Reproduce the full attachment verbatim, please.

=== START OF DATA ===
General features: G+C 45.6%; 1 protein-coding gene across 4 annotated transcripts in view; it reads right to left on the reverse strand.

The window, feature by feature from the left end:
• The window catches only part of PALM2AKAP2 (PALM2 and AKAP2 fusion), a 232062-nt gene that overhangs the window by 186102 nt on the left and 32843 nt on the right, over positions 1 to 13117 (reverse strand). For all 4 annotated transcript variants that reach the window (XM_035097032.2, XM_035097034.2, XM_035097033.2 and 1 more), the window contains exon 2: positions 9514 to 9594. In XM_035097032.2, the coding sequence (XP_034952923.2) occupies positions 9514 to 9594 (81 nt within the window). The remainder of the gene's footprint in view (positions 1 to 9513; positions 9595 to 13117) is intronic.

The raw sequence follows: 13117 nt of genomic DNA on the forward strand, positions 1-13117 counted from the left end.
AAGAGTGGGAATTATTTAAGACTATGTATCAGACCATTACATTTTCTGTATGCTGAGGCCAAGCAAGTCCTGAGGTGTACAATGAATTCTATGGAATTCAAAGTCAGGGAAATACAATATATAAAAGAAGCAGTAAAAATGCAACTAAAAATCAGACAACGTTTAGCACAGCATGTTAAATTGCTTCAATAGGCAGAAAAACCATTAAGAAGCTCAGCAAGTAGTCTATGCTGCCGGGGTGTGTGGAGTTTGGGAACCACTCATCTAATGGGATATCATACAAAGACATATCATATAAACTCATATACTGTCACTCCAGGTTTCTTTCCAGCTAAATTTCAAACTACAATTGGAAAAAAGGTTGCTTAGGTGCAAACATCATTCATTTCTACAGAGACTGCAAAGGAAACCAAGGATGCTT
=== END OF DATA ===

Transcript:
General features: G+C 45.6%; 1 protein-coding gene across 4 annotated transcripts in view; it reads right to left on the reverse strand.

The window, feature by feature from the left end:
• The window catches only part of PALM2AKAP2 (PALM2 and AKAP2 fusion), a 232062-nt gene that overhangs the window by 186102 nt on the left and 32843 nt on the right, over positions 1 to 13117 (reverse strand). For all 4 annotated transcript variants that reach the window (XM_035097032.2, XM_035097034.2, XM_035097033.2 and 1 more), the window contains exon 2: positions 9514 to 9594. In XM_035097032.2, the coding sequence (XP_034952923.2) occupies positions 9514 to 9594 (81 nt within the window). The remainder of the gene's footprint in view (positions 1 to 9513; positions 9595 to 13117) is intronic.

The raw sequence follows: 13117 nt of genomic DNA on the forward strand, positions 1-13117 counted from the left end.
AAGAGTGGGAATTATTTAAGACTATGTATCAGACCATTACATTTTCTGTATGCTGAGGCCAAGCAAGTCCTGAGGTGTACAATGAATTCTATGGAATTCAAAGTCAGGGAAATACAATATATAAAAGAAGCAGTAAAAATGCAACTAAAAATCAGACAACGTTTAGCACAGCATGTTAAATTGCTTCAATAGGCAGAAAAACCATTAAGAAGCTCAGCAAGTAGTCTATGCTGCCGGGGTGTGTGGAGTTTGGGAACCACTCATCTAATGGGATATCATACAAAGACATATCATATAAACTCATATACTGTCACTCCAGGTTTCTTTCCAGCTAAATTTCAAACTACAATTGGAAAAAAGGTTGCTTAGGTGCAAACATCATTCATTTCTACAGAGACTGCAAAGGAAACCAAGGATGCTT